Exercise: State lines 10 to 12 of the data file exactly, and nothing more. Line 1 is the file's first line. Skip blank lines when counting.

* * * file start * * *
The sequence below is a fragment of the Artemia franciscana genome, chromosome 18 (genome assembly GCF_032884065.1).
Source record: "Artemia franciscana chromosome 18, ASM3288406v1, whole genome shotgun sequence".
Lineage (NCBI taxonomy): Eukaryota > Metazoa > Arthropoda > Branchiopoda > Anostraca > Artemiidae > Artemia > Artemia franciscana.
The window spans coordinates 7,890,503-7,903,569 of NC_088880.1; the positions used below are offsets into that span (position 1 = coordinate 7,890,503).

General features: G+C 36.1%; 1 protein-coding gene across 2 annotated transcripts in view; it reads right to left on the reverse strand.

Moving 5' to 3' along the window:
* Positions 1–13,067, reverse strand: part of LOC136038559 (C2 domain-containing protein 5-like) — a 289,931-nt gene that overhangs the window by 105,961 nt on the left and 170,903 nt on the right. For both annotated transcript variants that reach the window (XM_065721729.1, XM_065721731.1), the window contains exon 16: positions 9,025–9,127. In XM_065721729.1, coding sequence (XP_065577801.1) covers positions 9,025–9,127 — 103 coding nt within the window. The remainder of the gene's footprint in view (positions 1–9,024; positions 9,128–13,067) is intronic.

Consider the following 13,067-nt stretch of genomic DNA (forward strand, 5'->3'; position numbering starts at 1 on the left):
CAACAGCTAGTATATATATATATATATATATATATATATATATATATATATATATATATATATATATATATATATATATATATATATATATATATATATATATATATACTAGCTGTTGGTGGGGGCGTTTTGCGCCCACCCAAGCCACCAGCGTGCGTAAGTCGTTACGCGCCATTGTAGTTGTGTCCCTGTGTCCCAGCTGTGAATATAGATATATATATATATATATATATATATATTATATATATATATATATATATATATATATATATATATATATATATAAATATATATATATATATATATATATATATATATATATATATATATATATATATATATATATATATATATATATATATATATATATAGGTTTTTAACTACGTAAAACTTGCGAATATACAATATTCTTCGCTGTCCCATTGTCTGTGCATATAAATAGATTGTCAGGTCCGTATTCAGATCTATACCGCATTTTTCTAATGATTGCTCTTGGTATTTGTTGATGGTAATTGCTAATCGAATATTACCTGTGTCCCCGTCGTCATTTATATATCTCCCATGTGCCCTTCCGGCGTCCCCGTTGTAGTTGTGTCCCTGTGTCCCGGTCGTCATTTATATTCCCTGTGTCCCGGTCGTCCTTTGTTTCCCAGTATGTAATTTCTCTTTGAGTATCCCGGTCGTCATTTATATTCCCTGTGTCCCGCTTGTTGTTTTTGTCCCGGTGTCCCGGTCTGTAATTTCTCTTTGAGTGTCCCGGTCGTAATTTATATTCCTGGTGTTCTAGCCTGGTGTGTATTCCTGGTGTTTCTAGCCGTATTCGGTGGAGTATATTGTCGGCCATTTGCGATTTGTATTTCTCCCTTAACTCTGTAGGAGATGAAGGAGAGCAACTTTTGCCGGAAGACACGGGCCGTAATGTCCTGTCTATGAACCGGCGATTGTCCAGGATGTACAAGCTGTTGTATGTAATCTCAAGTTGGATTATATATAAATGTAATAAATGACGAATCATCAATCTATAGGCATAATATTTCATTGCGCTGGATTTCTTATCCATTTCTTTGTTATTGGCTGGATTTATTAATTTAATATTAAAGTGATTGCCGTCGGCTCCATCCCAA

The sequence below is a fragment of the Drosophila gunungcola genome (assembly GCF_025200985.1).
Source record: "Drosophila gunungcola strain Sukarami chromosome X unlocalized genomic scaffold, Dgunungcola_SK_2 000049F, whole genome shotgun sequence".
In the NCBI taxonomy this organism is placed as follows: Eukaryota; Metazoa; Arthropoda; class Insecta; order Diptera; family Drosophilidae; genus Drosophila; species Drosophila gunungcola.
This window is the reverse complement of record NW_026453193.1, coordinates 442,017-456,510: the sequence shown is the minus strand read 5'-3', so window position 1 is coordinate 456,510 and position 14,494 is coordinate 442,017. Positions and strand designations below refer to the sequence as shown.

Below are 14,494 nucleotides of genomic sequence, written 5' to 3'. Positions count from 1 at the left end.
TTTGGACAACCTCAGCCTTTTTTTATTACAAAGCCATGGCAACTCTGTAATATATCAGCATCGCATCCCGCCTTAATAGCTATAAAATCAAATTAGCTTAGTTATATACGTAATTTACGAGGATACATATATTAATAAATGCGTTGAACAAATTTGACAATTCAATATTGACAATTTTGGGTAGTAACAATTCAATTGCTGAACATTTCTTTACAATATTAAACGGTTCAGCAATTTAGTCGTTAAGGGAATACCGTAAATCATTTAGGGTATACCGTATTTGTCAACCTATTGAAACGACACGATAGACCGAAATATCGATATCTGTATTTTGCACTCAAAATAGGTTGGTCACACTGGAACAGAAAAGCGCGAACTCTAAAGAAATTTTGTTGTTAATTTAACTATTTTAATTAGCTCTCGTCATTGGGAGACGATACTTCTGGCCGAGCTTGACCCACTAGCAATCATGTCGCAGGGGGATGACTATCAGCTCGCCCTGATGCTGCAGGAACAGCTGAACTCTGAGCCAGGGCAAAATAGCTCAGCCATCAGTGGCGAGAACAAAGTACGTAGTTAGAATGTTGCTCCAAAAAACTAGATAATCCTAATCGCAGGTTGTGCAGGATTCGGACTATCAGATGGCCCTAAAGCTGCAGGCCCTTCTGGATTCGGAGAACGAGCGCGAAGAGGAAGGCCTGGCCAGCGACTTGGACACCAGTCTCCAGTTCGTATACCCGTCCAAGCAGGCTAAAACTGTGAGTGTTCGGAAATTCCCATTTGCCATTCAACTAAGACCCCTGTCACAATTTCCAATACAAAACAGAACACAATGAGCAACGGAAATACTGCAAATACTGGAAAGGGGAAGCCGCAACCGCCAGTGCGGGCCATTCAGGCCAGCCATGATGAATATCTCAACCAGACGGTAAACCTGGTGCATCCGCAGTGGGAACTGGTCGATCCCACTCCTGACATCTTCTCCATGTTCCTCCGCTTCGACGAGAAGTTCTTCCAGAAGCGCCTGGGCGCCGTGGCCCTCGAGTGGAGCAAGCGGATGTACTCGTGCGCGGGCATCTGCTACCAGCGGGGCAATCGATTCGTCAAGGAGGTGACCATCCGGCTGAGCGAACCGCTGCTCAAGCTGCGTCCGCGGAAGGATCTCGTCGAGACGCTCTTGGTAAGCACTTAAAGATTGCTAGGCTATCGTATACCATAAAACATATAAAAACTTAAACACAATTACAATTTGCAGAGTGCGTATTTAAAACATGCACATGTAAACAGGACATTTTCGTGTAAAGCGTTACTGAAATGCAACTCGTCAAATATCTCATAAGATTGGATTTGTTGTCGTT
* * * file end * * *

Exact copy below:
The sequence below is a fragment of the Drosophila gunungcola genome (assembly GCF_025200985.1).
Source record: "Drosophila gunungcola strain Sukarami chromosome X unlocalized genomic scaffold, Dgunungcola_SK_2 000049F, whole genome shotgun sequence".
In the NCBI taxonomy this organism is placed as follows: Eukaryota; Metazoa; Arthropoda; class Insecta; order Diptera; family Drosophilidae; genus Drosophila; species Drosophila gunungcola.